I packed up lunches and sent the kids off to school. I fed and watered the puppy, watched as he pooped on the shoots starting to spring from the dusty earth in the backyard. Cell phone charged. Money in my pocket.
I put the earbuds in my ears and set Pandora to play Loudon Wainwright III songs, or those like his. I was thinking about a song he wrote about missing his dad, about his books still lining the bookshelves, his boots still standing in the closet, waiting for his return. There's something about the songs he writes that captures the difficulty of our human relationships, that exact thing that makes what should be so easy so damn hard.
I was in the mood for that.
Instead, I was treated first to Jeff Buckley's rendition of Leonard Cohen's Hallelujah. Now we're talking. I eased onto Sunrise Highway eastbound, the road my daughter calls "the high road," as in, "Oh, I hate taking the high road, Mommy!" So do I, kiddo, but that's what's gonna get me to Finale Salon, where Lenny will shape this head of hair into something presentable, I hoped. I know enough not to covet hot-girl hair, but I've been looking at the cover of Norah Jones's new CD and I think I might be able to pull that off.
Two songs later, the familiar chords of Hallelujah, sang this time by KD Lang, began. I turned it even louder. Didn't even know she'd recorded this song. I wished, not for the first time, for the talent to get up on a stage and belt out a song like this. The guts I have, but my vocal chords won't cooperate. I belted it out anyway since no one can boo me in my car, not when the kids are at school.
I wished, not for the first time, for the talent to write something like Cohen's lyrics. "Maybe there's a God above, but all I ever learned from love is how to shoot someone before they outdrew ya." Loving the music or not, fantasizing about performing or not, imagining the accolades of having contributed something like this to the world or not, this song is going to affect your mood. I pulled into the parking lot and stretched my legs, but the melancholy of the cold and broken hallelujah followed me into the salon and didn't come out with the fragrant and expensive shampoo or the temple massage.
Lenny took one look at me and lifted a wet strand. He tutted. It had been almost six weeks since my last visit. All of his hard work had morphed into a wide, curly mop.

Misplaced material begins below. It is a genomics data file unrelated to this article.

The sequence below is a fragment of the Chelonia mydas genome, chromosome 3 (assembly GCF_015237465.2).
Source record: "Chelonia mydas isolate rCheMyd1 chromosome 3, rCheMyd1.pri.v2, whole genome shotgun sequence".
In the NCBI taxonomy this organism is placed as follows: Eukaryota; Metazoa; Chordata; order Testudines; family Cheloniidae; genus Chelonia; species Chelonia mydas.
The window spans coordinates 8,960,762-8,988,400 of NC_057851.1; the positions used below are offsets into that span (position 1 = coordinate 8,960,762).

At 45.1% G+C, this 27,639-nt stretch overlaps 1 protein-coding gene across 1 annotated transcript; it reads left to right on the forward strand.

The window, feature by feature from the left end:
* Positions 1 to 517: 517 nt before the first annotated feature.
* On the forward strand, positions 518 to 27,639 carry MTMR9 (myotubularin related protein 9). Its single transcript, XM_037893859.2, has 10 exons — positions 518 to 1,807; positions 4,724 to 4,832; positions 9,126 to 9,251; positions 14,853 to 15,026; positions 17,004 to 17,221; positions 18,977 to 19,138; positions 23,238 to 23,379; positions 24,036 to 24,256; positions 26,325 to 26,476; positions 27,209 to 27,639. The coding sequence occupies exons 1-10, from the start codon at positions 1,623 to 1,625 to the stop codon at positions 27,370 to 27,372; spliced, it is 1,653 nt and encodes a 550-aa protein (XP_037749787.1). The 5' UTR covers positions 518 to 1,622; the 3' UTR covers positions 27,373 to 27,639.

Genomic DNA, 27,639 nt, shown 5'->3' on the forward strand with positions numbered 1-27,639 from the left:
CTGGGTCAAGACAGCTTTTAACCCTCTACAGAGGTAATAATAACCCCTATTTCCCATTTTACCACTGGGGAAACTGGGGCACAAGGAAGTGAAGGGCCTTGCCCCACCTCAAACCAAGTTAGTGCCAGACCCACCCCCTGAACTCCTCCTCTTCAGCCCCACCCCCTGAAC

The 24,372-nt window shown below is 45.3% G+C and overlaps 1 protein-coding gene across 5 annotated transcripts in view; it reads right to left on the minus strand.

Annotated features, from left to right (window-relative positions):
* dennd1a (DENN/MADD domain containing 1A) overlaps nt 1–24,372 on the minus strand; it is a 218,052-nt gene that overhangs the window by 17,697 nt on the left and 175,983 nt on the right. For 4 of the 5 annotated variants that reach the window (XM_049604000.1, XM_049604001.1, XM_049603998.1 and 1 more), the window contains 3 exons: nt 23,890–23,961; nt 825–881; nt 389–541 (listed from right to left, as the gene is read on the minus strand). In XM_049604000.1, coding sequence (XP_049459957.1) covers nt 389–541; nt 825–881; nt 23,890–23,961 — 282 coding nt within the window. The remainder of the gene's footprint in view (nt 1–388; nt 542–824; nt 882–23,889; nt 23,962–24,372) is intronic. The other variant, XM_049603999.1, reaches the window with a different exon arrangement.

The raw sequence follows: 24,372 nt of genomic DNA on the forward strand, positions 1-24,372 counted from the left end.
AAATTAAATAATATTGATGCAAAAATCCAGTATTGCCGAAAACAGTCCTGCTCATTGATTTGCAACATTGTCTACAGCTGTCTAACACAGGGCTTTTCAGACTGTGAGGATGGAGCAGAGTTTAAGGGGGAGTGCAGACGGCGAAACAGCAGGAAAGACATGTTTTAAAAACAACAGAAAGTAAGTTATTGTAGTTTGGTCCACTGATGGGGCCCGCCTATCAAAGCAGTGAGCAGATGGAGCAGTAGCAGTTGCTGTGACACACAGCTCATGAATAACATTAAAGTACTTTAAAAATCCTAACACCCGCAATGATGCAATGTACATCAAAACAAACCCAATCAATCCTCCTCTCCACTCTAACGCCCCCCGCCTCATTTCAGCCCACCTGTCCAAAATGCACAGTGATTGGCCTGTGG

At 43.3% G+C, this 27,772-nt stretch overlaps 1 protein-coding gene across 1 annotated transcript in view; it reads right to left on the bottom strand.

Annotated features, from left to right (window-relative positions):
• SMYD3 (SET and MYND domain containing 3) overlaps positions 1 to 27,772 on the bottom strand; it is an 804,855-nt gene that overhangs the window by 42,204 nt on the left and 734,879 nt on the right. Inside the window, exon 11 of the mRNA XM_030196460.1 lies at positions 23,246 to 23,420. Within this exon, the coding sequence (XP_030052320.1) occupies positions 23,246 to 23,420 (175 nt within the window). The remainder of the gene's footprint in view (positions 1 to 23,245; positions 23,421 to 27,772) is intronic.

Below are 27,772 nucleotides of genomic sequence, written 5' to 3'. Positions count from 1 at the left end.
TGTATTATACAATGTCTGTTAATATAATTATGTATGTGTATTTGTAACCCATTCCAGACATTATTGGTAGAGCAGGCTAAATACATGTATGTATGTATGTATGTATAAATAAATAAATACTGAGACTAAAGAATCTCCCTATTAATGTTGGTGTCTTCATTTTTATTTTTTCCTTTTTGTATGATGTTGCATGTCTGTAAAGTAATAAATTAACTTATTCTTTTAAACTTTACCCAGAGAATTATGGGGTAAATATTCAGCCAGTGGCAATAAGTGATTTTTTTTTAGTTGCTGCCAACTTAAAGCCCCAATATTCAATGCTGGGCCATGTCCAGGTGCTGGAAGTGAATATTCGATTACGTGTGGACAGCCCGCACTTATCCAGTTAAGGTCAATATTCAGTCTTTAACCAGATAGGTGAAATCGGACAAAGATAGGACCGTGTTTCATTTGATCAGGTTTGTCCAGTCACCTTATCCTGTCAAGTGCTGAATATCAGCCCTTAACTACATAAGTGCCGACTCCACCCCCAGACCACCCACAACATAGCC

"What are we doing?" he asked me.
"We are going to try to grow it?" I asked him. I waited for his approval, but it didn't come. He looked at me from a few different angles. I fumbled with my phone, googling Norah Jones and coming up with the image from the album cover.
He looked it over. He breathed loudly.
He told me we could try it, that it would take some shaping, that the shape of my face could hold that sort of 'do, but that it would take time - time to grow and once it had, time to blow it dry. He looked doubtful that I could accomplish either of these, but my hope raised when he said that it was really just a longer version of what I had already. And when I told him that I would probably be back in a few weeks telling him to cut it all off, he disagreed. Said that I should stick it out. Give it till September.
He snipped. And then he blew. I sat as still as I could, ignoring the pull of my phone and the Words With Friends that silently called to me. I sang in my head. "She tied you to the kitchen chair, she broke your throne and cut your hair, and from your lips she drew a Hallelujah." I tried not to move my lips.
"You look really fantastic with short hair," he said to me when he was done. Immediately, I wanted to tell him to just cut it then, if it meant so much to him. I would have too, but there were other ladies waiting their turns.
"I don't have the confidence to pull off short hair lately," I told him. It didn't mean to come out as a confession, but my voice didn't know that.
"Sometimes how we feel on the inside is reflected by what we see on the outside," he told me, sagely.
I wasn't paying for swivel chair psycho-analysis, so I said only that I was too young to have Nancy Pelosi hair. He smiled, but it was a sad smile, and he touched my arm. "Be happy," he said.
And I am happy. But when I got into my car, I started to cry. I didn't stop until I hit the high road, westbound.